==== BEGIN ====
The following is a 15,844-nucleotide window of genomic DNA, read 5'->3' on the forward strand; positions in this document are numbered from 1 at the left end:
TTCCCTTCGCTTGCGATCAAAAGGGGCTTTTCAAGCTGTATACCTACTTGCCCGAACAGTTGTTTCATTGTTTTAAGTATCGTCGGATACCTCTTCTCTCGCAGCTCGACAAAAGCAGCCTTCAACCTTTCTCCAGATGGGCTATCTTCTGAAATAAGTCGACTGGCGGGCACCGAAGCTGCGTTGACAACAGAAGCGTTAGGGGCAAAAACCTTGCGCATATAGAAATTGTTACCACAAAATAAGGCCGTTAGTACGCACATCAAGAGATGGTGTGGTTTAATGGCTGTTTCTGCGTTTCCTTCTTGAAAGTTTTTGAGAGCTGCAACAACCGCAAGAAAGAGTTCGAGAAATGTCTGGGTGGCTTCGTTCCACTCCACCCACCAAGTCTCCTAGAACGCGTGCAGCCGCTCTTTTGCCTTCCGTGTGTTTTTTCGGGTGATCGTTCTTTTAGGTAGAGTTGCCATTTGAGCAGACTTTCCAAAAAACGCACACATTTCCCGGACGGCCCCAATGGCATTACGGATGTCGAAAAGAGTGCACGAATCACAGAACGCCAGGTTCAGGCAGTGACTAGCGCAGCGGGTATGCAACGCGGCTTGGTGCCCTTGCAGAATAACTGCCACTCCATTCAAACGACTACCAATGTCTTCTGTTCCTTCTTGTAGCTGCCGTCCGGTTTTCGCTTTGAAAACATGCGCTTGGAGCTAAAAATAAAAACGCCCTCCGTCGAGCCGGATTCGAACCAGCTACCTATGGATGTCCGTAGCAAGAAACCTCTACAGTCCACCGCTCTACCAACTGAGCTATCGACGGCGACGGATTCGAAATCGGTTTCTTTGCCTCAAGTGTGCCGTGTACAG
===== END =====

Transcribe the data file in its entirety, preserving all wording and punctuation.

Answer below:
The following is a 15,844-nucleotide window of genomic DNA, read 5'->3' on the forward strand; positions in this document are numbered from 1 at the left end:
TTCCCTTCGCTTGCGATCAAAAGGGGCTTTTCAAGCTGTATACCTACTTGCCCGAACAGTTGTTTCATTGTTTTAAGTATCGTCGGATACCTCTTCTCTCGCAGCTCGACAAAAGCAGCCTTCAACCTTTCTCCAGATGGGCTATCTTCTGAAATAAGTCGACTGGCGGGCACCGAAGCTGCGTTGACAACAGAAGCGTTAGGGGCAAAAACCTTGCGCATATAGAAATTGTTACCACAAAATAAGGCCGTTAGTACGCACATCAAGAGATGGTGTGGTTTAATGGCTGTTTCTGCGTTTCCTTCTTGAAAGTTTTTGAGAGCTGCAACAACCGCAAGAAAGAGTTCGAGAAATGTCTGGGTGGCTTCGTTCCACTCCACCCACCAAGTCTCCTAGAACGCGTGCAGCCGCTCTTTTGCCTTCCGTGTGTTTTTTCGGGTGATCGTTCTTTTAGGTAGAGTTGCCATTTGAGCAGACTTTCCAAAAAACGCACACATTTCCCGGACGGCCCCAATGGCATTACGGATGTCGAAAAGAGTGCACGAATCACAGAACGCCAGGTTCAGGCAGTGACTAGCGCAGCGGGTATGCAACGCGGCTTGGTGCCCTTGCAGAATAACTGCCACTCCATTCAAACGACTACCAATGTCTTCTGTTCCTTCTTGTAGCTGCCGTCCGGTTTTCGCTTTGAAAACATGCGCTTGGAGCTAAAAATAAAAACGCCCTCCGTCGAGCCGGATTCGAACCAGCTACCTATGGATGTCCGTAGCAAGAAACCTCTACAGTCCACCGCTCTACCAACTGAGCTATCGACGGCGACGGATTCGAAATCGGTTTCTTTGCCTCAAGTGTGCCGTGTACAG